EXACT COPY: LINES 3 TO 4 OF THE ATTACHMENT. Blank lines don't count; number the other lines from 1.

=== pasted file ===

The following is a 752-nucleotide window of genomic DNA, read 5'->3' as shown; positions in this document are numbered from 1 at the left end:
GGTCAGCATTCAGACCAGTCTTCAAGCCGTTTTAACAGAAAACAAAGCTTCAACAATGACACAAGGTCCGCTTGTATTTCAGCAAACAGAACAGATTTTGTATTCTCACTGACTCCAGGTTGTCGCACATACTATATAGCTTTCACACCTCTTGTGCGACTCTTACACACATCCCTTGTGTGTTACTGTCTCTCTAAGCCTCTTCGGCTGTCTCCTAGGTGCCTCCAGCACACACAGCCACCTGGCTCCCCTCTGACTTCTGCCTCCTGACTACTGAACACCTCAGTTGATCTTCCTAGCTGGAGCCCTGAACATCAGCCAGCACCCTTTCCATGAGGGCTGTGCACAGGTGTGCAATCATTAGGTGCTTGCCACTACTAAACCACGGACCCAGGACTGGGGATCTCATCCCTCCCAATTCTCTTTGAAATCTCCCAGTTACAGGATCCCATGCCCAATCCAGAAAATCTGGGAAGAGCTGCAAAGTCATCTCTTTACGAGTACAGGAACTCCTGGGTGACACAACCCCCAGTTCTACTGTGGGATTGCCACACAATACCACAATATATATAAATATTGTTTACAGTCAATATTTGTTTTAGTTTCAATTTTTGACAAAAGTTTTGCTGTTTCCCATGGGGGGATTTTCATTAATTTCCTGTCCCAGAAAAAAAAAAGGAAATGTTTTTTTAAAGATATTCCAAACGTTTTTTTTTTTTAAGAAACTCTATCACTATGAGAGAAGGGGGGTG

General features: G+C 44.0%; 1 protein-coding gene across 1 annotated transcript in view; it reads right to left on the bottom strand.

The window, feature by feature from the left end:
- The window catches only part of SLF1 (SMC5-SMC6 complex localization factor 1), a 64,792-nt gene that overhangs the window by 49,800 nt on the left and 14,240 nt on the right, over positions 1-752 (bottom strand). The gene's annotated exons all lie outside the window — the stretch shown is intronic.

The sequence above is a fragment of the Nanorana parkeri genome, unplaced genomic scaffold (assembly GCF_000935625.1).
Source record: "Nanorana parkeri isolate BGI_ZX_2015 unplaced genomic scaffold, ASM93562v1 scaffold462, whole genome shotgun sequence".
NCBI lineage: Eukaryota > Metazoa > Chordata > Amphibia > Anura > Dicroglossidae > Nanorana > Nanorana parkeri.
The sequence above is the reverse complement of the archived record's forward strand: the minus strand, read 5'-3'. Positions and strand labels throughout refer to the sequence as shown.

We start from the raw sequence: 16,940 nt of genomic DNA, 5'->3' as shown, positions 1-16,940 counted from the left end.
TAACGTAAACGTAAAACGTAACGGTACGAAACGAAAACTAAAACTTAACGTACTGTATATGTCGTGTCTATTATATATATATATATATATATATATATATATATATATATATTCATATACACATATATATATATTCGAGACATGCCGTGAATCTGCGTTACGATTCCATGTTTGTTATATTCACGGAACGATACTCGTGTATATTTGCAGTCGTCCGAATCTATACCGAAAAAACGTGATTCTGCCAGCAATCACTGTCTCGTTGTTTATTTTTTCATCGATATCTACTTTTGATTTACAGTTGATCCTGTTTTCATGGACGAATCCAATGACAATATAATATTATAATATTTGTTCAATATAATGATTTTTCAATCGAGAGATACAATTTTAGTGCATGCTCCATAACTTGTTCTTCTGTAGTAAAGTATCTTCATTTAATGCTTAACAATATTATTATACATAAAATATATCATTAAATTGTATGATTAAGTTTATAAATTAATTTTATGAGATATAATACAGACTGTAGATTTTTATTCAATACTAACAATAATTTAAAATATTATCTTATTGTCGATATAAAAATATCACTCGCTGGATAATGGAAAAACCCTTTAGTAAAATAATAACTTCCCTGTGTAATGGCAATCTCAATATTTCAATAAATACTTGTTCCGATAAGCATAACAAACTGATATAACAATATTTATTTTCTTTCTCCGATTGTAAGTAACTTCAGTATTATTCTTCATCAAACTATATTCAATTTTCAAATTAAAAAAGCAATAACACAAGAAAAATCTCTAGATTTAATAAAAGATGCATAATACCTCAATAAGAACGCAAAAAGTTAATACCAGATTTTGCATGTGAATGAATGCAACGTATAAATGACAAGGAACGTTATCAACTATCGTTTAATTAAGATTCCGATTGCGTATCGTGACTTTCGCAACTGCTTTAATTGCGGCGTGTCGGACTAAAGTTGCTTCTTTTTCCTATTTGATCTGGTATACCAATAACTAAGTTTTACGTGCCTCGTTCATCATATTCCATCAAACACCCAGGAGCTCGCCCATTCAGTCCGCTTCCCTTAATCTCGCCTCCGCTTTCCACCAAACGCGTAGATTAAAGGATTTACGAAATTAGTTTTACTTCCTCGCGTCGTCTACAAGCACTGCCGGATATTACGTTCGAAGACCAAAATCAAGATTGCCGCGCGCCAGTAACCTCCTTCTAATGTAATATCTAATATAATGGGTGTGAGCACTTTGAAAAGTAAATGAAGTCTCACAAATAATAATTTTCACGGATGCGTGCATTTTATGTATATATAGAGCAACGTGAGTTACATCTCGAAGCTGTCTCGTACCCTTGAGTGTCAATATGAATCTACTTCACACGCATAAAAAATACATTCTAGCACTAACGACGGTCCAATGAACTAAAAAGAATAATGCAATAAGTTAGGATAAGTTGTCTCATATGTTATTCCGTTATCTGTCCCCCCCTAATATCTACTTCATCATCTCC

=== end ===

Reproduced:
General features: G+C 44.0%; 1 protein-coding gene across 1 annotated transcript in view; it reads right to left on the bottom strand.

The window, feature by feature from the left end: